Why use ultra violet light or PCO when Bi-Polar Ionization is better?
I Haven't ever used a UV Light or a PCO but I sure love the Indoor Air quality in my home after installing a Bi polar ionizer on my blower housing. I have no maintenance
or bulb replacement,ozone odor or any odors.
Might ought to re think your stance.
Bi Polar Ionization produces ions which in turn produces airborne hydroxyl radicals. These radicals attack the DNA of the contaminate. What makes you believe that they can tell the differance between an airborne biologic contaminate andDNA in your lungs. The next comment would be its at safe levels. Who determinds this and where are the long term studies that back their stance? If its destroying the DNA in the air what do you think it is doing to your lungs?
Here is some verbiage from a Medical Study.
"Given the close link between ROS formation and Oxidative DNA damage and the importance of DNA damage and mutation in carcinogenesis, it is not a large leap of intuition to link oxidative DNA lesions and cancer."
Oxidative DNA Damage: mechanisms, Mutation, and Disease
MARCUS S. COOKE1, MARK D. EVANS, MIRAL DIZDAROGLU* and JOSEPH LUNEC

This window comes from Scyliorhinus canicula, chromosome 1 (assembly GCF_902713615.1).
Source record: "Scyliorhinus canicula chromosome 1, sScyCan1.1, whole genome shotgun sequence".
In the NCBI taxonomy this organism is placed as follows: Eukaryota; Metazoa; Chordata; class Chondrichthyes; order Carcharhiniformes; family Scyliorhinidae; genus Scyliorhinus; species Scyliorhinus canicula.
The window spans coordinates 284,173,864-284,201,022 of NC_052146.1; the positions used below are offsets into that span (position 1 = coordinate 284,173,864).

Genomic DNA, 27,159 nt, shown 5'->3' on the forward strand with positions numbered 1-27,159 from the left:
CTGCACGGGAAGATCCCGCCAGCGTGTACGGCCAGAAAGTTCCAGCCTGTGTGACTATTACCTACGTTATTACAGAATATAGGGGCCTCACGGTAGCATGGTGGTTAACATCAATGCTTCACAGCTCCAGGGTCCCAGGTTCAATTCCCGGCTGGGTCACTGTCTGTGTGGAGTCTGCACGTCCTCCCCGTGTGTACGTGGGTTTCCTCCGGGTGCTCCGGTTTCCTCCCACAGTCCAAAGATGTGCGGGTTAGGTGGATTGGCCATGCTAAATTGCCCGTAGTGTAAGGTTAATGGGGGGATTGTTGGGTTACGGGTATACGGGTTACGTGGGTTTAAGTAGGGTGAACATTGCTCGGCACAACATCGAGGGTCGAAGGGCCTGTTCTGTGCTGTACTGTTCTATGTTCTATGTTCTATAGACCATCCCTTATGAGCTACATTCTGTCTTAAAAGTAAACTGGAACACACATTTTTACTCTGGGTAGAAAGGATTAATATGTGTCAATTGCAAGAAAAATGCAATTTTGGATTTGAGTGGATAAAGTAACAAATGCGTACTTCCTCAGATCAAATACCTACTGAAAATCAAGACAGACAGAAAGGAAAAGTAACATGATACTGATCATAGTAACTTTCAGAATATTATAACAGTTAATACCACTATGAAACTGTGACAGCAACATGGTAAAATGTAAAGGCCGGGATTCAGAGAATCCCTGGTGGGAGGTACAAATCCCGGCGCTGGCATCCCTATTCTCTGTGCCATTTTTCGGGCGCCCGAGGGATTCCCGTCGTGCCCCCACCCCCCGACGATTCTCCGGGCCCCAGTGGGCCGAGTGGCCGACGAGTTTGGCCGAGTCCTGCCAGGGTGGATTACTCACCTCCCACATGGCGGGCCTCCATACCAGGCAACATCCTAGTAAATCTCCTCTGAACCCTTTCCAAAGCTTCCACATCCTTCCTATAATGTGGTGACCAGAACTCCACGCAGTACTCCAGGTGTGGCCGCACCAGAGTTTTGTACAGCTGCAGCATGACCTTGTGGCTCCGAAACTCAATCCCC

The premise of ventilation is that the OA is clean or of sufficient quality to be used for dilution. Traditional ventilation is somewhat being threatened by the fact that the EPA is changing the requirements for outdoor air quality which is creating non-attainment zones in what is now becoming a significant portion of the country. That means that buildings in those areas will need to clean up the OA before they bring it into the building.
Genesis Air Inc.
Lightning strikes and creates positive and negative ions to purify the air around the earth.
Originally Posted by genesis
Am I to believe those ions will destroy the DNA in my Lungs too?
Some products which create Ozone may damage a laboratory animals lungs which may be the case on this report.
The one I put in my house passed the UL OZONE Chamber test did the ones in the test pass it?
I appreciate your good information.
The hydroxyl radical has a very short in vivo half-life of approximately 10−9 seconds